Even more than wine and cheese, oysters draw their flavor from their environment. "The same oyster will taste completely different depending on where it grows, tidal flow, water salinity, and food source," says Robert Daffin, who shucked his first oyster at age eight and has won shucking championships in Alabama, Louisiana, and his native Florida. The 200 different North American appellations (all high in zinc, the source of oysters' legendary aphrodisiac power) are a testament to that varied environment. "I get people who say they only want West or East Coast oysters," Daffin says. "Personally, I like to try everything." Here are his top six.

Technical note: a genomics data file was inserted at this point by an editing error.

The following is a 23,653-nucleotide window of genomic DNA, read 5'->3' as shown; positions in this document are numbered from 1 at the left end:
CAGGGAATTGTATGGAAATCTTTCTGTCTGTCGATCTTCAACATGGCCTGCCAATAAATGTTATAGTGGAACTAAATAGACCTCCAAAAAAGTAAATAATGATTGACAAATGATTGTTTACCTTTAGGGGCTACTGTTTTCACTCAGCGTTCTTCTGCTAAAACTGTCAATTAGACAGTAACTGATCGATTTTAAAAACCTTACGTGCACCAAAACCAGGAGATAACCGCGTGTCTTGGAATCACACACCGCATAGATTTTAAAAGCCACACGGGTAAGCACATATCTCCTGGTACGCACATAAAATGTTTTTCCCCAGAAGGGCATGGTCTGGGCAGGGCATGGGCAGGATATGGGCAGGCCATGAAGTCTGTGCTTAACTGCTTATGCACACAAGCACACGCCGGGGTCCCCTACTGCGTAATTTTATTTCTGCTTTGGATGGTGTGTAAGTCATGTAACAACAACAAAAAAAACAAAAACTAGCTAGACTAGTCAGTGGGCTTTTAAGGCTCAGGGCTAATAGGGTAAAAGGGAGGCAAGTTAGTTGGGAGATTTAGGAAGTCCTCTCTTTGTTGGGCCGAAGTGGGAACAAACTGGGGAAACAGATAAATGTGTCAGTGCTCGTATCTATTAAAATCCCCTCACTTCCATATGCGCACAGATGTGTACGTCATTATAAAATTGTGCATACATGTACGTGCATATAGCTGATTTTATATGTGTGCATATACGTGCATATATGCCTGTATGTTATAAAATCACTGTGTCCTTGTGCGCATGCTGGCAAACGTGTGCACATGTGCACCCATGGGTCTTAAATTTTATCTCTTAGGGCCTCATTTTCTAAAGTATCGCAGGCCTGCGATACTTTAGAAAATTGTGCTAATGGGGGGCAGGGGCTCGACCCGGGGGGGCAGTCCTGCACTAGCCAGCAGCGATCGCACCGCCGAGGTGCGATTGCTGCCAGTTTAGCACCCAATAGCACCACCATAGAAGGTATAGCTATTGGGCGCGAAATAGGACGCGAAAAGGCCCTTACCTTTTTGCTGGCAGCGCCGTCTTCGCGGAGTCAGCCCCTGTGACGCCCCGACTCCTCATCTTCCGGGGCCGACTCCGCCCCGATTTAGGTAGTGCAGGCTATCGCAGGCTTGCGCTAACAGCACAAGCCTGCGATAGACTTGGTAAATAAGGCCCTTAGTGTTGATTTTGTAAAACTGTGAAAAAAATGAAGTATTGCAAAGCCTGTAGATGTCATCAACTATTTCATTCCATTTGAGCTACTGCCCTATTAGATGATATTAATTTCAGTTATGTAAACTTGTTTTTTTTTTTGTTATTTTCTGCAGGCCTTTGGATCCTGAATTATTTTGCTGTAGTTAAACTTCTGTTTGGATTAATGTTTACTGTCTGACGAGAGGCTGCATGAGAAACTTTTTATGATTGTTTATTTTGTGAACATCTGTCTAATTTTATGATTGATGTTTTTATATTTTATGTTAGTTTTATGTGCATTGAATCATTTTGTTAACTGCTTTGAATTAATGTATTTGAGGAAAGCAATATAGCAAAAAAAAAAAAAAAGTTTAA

Grown in: Willapa Bay, Washington
Taste: "A clean yet meaty taste," Daffin says, "with a cucumber-melon finish."
Why they're special: These Japanese imports are grown in floating bags rolled by the tides, which constantly chips the shells' growing edge like a rock tumbler. It may sound gimmicky, but it grows a deeper cup — "a plump, hearty oyster," says Daffin, "with a strong adductor muscle to hold in its light brine liquor."
Order from: When Shigoku are harvested, Taylor Shellfish Farms sells out before it can even list them online, but it will take phone orders when they're available [$50 for 60; 360-432-3300]